japanese garden.jpg

The garden was SPECTACULAR. The SF and Seattle Japanese Gardens are excellent and worth a visit, but this one was on another level. They also had the most majestic koi.

The little restaurant inside the garden had good tea, but the food was not particularly tasty and was overpriced. The fried rice tasted like something you could get as a Trader Joe’s frozen entree (okay enough, but not something I want to pay table service prices for). The dessert was fine but tiny.

japanese garden cafe.jpg

I also did not realize the scale of Washington Park until I got there. It’s huge! I took the free shuttle up from the train station and was impressed with how clean and organized the service was. I’d love to explore more of it on future trips to Portland.

Day 4: OMSI + Powell’s Books 77/59F ☁️

2019-09-14

I was originally planning to wear the striped t-shirt with the daisy skirt and docs (the pattern mixing isn’t super ~on point~ but this particular combo makes me happy), but the Theme WAYWT prompt for that week was “monochrome”, and I realized that with the green skirt I could do a nearly-monochrome green look.

I used to think monochrome or near-monochrome neutrals was the easiest color combo to make good looking outfits. While it does usually make it easy to not make a bad color combo, I find that I have to be more thoughtful about adding more textures/prints/graphics and keeping at least some shapes in the outfit defined to avoid feeling like a pile of fabric. Here there’s high contrast with the corduroy and the twill and t-shirt material, but the heavier velvet headband ties it together.

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I participated a bitters-making workshop at OMSI (the Oregon Museum of Science and Industry) which I found through some events aggregator site for Portland. It was a lot of fun and well worth the $40. We didn’t actually make any of the bitter ingredients ourselves, but rather learned about them and various aromatics that they’re usually combined with, sampled a whole bunch, learned how we could make extracts from scratch, and then mixed two bitters combos.

I didn’t know anything about bitters aside from the fact that they were sometimes used in cocktails so I felt I learned a lot. This isn’t a bartending blog, but if you’re interested in learning more, the book they recommended Bitters: A Spirited History covers pretty much everything they said + has recipes (I bought it from Powell’s books afterwards).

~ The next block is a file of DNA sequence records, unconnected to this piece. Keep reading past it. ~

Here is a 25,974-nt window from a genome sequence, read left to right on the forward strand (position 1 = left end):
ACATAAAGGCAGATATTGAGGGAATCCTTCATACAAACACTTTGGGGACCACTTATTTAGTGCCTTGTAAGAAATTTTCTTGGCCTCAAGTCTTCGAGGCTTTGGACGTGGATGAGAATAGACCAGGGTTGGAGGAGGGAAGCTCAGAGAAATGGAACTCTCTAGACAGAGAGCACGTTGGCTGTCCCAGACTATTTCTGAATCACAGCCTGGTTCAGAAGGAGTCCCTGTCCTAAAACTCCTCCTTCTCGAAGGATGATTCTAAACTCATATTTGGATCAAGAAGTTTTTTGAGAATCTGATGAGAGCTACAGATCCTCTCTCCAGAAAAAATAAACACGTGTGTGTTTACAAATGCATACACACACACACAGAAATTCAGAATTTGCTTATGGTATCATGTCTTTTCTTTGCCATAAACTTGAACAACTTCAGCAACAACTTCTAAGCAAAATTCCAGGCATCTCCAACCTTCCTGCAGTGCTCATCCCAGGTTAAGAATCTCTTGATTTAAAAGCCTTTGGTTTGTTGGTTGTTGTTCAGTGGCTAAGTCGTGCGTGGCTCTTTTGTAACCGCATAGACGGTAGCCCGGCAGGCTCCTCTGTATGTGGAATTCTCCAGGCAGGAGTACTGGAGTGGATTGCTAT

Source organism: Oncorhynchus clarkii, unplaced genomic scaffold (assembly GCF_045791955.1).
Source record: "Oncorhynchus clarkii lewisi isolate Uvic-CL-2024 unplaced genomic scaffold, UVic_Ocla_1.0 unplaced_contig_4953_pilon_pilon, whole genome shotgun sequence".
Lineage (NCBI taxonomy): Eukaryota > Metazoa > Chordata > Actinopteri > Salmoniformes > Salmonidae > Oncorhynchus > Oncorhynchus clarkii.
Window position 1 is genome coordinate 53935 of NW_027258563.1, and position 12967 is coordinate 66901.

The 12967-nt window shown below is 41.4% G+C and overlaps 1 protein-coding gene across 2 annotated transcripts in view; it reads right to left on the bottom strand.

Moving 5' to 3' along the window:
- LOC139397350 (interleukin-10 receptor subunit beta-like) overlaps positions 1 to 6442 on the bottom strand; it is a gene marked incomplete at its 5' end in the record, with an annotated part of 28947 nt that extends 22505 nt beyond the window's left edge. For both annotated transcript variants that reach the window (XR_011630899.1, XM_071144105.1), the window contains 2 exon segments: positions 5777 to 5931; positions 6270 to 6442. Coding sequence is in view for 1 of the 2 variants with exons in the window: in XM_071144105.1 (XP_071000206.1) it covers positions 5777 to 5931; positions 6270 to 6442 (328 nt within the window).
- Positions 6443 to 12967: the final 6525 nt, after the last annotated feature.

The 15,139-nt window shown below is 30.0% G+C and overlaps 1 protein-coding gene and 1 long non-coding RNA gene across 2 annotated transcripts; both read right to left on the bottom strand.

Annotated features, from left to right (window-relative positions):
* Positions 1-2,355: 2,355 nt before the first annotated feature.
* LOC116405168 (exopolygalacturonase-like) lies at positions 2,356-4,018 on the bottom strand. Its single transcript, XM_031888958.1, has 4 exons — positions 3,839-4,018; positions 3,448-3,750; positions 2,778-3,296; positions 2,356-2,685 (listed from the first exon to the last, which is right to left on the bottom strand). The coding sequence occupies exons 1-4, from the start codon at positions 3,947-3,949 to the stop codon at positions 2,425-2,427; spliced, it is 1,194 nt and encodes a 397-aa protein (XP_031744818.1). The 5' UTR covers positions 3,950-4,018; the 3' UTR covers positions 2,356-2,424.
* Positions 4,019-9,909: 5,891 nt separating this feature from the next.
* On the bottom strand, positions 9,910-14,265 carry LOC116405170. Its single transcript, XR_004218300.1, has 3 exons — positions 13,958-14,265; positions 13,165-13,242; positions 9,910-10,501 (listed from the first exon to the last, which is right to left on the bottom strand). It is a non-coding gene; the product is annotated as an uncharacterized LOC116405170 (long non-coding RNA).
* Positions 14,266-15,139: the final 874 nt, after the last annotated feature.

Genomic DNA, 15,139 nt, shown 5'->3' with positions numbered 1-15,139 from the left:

They didn’t have a guest lecturer for this. One of the museum staff who does programming for adults and teens also is a hipster bartender on the side. Because Portland.

Day 5: Flying back 🌧

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This was the only day it actually rained! I wore the same outfit as day 1, but with the gray raincoat over it (didn’t bother taking a second pic). One of the reasons I like this jacket for traveling is that I can pop the collar up and get a smidge more neck warmth instead of bringing a scarf. Zipping up results in stocky 50:50 top:bottom proportions with cropped wide pants but at least it goes with the solid utilitarian vibe.

Shopping

I don’t always make it a point to go shopping on trips, but I was going to visit Powell’s City of Books anyway so I thought it would be fun to check out some of the stores in that neighborhood (plus, there’s no sales tax in Portland 💸)

Free People

I didn’t even realize that there was such a thing as a brick and mortar Free People store until I noticed this one in google maps near Powell’s.

portland free people.jpg

It was bohemian style shopping nirvana, although I realized that their sizing is so inconsistent that it cemented that I shouldn’t get anything from them that I couldn’t try on first (so, consignment only).

I got this super ruffley victorian mourning-esque jacket in small. It’s 100% cotton, super comfortable, (no pockets though), and will allow me to live out my steampunk adventurer dreams.